Thursday May 4th 6:30-7:30pm $15
Tea Basics 101
@MEM TEA
This workshop will take you through the different types of teas, where they come from, the processing of the plants, and their health benefits.

Saturday May 13th 10am-5pm FREE
Bubble Party!
@Evy Tea
All patios aren’t just for alcohol – some have bubble tea and cold brew too!

Saturday May 13th 12pm-11pm FREE
Springtime Spectacular at the Lawn on D
If you’ve never been to or heard of the Lawn on D, it’s the place where everyone takes pictures on those luminous swings. This event will have all the bells and whistles an opening day should: food, music, drinks, and activities.

Saturday May 13th 12:30-4pm or 5:30-9pm $59.50
Beer Summit
@The Castle
This event is a must for beer lovers. Join local and international brewers at the Castle in Boston for their 9th year running.

Saturday May 13th 12-1:30pm & Sunday May 14th 2-3:30 $24-60
Mother’s Day Truffle Making Workshop with Taza Chocolate
@Boston Public Market
Learn how to roll truffles for mom at this hands on class. Taza Chocolate and The KITCHEN will provide the ganache, chocolate, and toppings. You’ll leave with a dozen truffles and a one of a kind gift for mom.

Sunday May 14th 10am-3pm FREE
Lilac Sunday
@the Arboretum
Lilacs only bloom once a year, and the Arboretum makes a day of it. Tours, family activities, food trucks, and dog watching are key parts of this festival.

Monday May 15th 9am-4pm members/non-members $100/$150
Sensory Evaluation of Cheese Workshop
@Boston Public Market
MA Cheese Guild collaborates with The KITCHEN on this intensive one-day workshop. This course, offered by cheese educator Dr. Montserrat Almena, is an opportunity for anyone serious about cheese to improve sensory skills and understanding of cheese quality.

Saturday May 20th 11am-4pm FREE
Kite & Bike Festival
@Franklin Park
Come ride bikes and fly kites at this historic annual event. Franklin Park’s opening day will have food trucks, music, and Boston Bikes will be supplying bikes to ride.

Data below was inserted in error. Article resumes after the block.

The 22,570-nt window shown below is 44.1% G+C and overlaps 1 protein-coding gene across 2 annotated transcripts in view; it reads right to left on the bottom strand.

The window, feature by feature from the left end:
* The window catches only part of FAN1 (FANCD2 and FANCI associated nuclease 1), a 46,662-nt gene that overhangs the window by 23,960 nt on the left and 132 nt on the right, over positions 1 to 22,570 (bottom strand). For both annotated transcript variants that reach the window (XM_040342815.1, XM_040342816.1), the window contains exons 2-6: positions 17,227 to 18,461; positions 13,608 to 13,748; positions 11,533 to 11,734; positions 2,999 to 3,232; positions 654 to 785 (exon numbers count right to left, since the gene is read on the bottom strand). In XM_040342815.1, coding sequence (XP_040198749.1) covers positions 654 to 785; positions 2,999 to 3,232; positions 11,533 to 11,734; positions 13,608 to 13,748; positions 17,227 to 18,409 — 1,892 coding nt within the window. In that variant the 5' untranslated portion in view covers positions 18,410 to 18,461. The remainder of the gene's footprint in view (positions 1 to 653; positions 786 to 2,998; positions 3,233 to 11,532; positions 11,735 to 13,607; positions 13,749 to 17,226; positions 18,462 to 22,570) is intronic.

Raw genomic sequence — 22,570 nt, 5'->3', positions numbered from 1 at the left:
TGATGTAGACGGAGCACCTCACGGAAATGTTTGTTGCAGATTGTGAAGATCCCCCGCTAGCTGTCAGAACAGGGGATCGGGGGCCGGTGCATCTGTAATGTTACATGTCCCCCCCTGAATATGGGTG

Friday May 26th 6:30-10:30pm FREE
Friday Brass with Boycott and the Hartford Hot Several
@Aeronaut Brewery
This monthly brass band show series caught our eye because the hosts are our friends at Aeronaut Brewery. Definitely one of our favorite taprooms in the Boston area, Aeronaut has options on tap for every beer lover, from IPAs to sours. Have a beer and put some brass in your step.

Hopefully this list gets you started with some spring fun, but when in doubt: spend a day hanging out on the Charles, walking through the North End, people watching in Boston Common, or enjoying an American Provisions Italian while watching the waves at the M street beach. Have a specific event or must-do thing in spring? Leave a comment below.

Bantam Cider: An Apple a Day…

Tucked on a tiny side street about a five-minute walk from the heart of Somerville’s Union Square is Bantam Cider. Thankfully, signs mark the way in, as it is an industrial-style space that might otherwise shy away the less adventurous. It is here that Bantam conducts their production facility Monday through Friday, churning out unique and delicious ciders that they distribute throughout Maine, Connecticut, Rhode Island, New Hampshire, New York City, Chicago, and Massachusetts. Lining the outer wall, big steel drums hold huge batches of their flagship ciders, awaiting canning. Oak barrels are pushed against the back wall, aging experimental batches within. A worker precisely handles an interesting filtering device that looks like a bunch of folders in need of filing. But this space isn’t purely production – Bantam is an urban facility, but they also function as a taproom on weekends. Which is why much of that equipment sprawled out in the space by day is on wheels — it gets rolled away to make room for an urban cider oasis.